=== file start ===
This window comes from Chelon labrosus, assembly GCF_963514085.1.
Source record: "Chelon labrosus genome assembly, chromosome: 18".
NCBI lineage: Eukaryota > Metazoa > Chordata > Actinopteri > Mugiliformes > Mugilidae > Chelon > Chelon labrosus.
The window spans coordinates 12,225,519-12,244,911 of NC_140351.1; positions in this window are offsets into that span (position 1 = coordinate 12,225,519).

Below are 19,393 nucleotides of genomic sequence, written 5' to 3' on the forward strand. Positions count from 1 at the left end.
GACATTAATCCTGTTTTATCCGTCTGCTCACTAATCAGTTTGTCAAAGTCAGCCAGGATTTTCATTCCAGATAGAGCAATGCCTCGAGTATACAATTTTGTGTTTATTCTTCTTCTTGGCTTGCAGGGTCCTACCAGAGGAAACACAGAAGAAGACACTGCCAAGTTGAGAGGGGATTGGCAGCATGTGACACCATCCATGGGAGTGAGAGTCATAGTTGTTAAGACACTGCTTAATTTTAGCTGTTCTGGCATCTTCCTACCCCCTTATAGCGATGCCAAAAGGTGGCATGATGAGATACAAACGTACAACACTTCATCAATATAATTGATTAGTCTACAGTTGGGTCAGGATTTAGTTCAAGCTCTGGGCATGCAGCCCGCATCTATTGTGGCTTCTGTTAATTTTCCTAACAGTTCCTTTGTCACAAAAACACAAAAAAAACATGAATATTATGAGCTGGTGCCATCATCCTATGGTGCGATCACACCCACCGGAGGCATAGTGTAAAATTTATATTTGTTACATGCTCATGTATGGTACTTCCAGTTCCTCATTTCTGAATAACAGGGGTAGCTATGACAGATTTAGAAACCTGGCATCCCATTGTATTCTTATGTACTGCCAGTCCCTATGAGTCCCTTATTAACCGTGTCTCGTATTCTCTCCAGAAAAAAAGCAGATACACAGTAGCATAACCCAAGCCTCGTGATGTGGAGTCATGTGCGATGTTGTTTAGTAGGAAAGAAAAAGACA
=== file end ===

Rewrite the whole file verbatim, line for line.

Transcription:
This window comes from Chelon labrosus, assembly GCF_963514085.1.
Source record: "Chelon labrosus genome assembly, chromosome: 18".
NCBI lineage: Eukaryota > Metazoa > Chordata > Actinopteri > Mugiliformes > Mugilidae > Chelon > Chelon labrosus.
The window spans coordinates 12,225,519-12,244,911 of NC_140351.1; positions in this window are offsets into that span (position 1 = coordinate 12,225,519).

Below are 19,393 nucleotides of genomic sequence, written 5' to 3' on the forward strand. Positions count from 1 at the left end.
GACATTAATCCTGTTTTATCCGTCTGCTCACTAATCAGTTTGTCAAAGTCAGCCAGGATTTTCATTCCAGATAGAGCAATGCCTCGAGTATACAATTTTGTGTTTATTCTTCTTCTTGGCTTGCAGGGTCCTACCAGAGGAAACACAGAAGAAGACACTGCCAAGTTGAGAGGGGATTGGCAGCATGTGACACCATCCATGGGAGTGAGAGTCATAGTTGTTAAGACACTGCTTAATTTTAGCTGTTCTGGCATCTTCCTACCCCCTTATAGCGATGCCAAAAGGTGGCATGATGAGATACAAACGTACAACACTTCATCAATATAATTGATTAGTCTACAGTTGGGTCAGGATTTAGTTCAAGCTCTGGGCATGCAGCCCGCATCTATTGTGGCTTCTGTTAATTTTCCTAACAGTTCCTTTGTCACAAAAACACAAAAAAAACATGAATATTATGAGCTGGTGCCATCATCCTATGGTGCGATCACACCCACCGGAGGCATAGTGTAAAATTTATATTTGTTACATGCTCATGTATGGTACTTCCAGTTCCTCATTTCTGAATAACAGGGGTAGCTATGACAGATTTAGAAACCTGGCATCCCATTGTATTCTTATGTACTGCCAGTCCCTATGAGTCCCTTATTAACCGTGTCTCGTATTCTCTCCAGAAAAAAAGCAGATACACAGTAGCATAACCCAAGCCTCGTGATGTGGAGTCATGTGCGATGTTGTTTAGTAGGAAAGAAAAAGACA